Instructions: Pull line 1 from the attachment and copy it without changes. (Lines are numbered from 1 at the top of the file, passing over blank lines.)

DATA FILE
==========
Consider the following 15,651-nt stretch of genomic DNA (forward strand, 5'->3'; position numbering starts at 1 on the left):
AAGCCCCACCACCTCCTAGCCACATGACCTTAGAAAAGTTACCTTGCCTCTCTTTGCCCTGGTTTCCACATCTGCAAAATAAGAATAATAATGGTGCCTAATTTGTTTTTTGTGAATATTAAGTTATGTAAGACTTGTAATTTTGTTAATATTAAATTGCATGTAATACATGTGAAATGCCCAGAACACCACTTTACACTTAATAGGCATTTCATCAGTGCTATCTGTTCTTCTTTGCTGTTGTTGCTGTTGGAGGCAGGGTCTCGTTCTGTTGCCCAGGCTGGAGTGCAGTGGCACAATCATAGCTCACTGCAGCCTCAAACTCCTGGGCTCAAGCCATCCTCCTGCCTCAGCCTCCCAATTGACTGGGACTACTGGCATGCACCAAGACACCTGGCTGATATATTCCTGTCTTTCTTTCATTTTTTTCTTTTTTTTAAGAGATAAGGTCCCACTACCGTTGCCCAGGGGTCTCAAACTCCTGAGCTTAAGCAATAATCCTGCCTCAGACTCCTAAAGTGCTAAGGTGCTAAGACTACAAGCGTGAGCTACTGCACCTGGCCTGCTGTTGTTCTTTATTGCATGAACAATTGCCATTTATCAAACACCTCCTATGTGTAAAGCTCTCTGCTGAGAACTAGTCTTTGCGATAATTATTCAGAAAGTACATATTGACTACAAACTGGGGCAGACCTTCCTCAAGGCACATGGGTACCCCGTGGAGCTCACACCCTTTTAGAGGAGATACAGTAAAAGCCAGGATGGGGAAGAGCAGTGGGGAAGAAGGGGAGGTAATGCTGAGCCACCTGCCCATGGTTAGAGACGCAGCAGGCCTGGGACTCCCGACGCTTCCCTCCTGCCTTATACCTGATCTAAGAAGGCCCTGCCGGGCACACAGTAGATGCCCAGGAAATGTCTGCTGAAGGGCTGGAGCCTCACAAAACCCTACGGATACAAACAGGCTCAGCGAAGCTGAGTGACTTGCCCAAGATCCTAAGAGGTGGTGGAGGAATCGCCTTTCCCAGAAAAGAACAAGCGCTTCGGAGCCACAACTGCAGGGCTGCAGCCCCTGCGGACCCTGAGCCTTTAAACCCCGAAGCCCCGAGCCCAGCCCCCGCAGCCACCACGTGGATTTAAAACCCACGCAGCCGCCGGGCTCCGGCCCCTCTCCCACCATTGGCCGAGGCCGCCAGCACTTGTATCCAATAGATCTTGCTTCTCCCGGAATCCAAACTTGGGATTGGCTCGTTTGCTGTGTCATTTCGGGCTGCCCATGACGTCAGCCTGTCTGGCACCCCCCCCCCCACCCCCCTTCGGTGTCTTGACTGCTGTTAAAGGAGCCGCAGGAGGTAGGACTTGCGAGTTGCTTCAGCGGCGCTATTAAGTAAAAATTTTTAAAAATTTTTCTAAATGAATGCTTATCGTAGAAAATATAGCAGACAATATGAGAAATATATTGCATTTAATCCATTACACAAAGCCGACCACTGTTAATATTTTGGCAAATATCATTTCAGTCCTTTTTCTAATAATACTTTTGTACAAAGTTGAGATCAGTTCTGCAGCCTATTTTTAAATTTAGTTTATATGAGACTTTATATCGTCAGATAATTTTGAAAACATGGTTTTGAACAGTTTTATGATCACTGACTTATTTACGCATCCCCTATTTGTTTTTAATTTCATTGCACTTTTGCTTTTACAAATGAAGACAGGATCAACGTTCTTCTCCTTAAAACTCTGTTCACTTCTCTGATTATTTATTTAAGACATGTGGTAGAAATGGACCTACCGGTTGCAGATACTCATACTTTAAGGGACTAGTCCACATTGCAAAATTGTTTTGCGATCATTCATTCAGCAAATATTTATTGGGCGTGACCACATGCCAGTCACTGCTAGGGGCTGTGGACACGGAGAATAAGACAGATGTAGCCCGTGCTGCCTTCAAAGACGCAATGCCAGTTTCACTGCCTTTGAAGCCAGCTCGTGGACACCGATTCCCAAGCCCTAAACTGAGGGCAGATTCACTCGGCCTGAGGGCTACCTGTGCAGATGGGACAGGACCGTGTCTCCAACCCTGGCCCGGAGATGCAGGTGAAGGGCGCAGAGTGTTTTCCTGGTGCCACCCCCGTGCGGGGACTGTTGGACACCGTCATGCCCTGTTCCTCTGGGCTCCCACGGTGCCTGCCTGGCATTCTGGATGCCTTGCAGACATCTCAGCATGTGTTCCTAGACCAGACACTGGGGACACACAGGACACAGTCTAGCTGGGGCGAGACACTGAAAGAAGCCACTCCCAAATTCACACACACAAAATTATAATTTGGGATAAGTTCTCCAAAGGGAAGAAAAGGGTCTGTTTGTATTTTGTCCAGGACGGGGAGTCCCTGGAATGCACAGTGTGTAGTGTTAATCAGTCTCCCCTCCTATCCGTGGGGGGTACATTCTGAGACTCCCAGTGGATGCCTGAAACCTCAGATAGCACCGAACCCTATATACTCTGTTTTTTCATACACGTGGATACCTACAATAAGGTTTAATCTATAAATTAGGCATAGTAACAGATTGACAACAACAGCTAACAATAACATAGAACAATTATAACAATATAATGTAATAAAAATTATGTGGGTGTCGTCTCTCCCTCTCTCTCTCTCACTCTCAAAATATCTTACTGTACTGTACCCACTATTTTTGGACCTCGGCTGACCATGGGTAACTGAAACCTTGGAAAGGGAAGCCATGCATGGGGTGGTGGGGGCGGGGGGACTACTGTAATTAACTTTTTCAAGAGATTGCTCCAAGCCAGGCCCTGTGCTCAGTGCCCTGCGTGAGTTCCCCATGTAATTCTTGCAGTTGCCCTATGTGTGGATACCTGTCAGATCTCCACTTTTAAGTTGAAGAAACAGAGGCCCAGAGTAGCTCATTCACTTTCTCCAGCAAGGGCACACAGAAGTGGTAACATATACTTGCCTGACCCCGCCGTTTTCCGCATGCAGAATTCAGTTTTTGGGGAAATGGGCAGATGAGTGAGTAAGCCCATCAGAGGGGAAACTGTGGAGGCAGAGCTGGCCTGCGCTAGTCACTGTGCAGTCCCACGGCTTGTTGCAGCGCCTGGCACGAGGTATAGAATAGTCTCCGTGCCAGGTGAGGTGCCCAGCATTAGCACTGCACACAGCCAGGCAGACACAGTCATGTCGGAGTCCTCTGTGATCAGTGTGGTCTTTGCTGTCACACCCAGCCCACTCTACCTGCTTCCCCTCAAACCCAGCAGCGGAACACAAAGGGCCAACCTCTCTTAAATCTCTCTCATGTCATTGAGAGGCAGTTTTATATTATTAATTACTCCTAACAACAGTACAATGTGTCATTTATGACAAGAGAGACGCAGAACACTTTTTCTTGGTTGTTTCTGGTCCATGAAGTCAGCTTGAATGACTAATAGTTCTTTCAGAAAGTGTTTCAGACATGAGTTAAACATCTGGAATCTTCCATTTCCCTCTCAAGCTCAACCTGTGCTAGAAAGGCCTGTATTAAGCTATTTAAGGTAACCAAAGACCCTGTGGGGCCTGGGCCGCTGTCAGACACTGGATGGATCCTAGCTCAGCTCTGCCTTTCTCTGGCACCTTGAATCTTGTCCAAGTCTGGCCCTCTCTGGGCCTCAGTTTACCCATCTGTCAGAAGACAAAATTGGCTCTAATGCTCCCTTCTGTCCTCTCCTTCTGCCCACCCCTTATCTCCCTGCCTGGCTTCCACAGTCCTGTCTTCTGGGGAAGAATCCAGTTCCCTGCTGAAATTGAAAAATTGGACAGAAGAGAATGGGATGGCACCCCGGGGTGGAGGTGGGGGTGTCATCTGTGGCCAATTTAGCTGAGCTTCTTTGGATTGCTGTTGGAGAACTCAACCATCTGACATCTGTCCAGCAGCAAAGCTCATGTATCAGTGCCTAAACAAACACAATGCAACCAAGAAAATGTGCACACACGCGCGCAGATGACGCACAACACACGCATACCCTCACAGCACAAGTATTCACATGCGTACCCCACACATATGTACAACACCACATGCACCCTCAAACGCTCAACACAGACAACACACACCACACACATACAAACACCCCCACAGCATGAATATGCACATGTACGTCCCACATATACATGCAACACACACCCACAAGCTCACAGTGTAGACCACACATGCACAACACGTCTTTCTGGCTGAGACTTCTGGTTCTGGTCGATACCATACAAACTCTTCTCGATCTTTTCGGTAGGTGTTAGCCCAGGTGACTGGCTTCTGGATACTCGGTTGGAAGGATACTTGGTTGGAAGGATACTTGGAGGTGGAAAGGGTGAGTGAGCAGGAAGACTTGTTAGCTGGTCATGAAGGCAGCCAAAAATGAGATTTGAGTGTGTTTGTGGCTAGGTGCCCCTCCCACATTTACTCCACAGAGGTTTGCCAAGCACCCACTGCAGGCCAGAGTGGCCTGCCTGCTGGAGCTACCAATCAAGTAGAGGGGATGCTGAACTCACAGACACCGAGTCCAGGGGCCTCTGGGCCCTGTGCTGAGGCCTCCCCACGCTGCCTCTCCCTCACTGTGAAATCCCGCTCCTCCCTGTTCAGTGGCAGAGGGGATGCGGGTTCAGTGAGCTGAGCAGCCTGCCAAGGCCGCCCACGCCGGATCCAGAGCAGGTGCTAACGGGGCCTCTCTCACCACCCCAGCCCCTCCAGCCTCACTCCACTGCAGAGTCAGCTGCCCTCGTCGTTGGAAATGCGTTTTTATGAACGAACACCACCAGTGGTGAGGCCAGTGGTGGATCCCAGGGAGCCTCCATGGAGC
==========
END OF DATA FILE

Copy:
Consider the following 15,651-nt stretch of genomic DNA (forward strand, 5'->3'; position numbering starts at 1 on the left):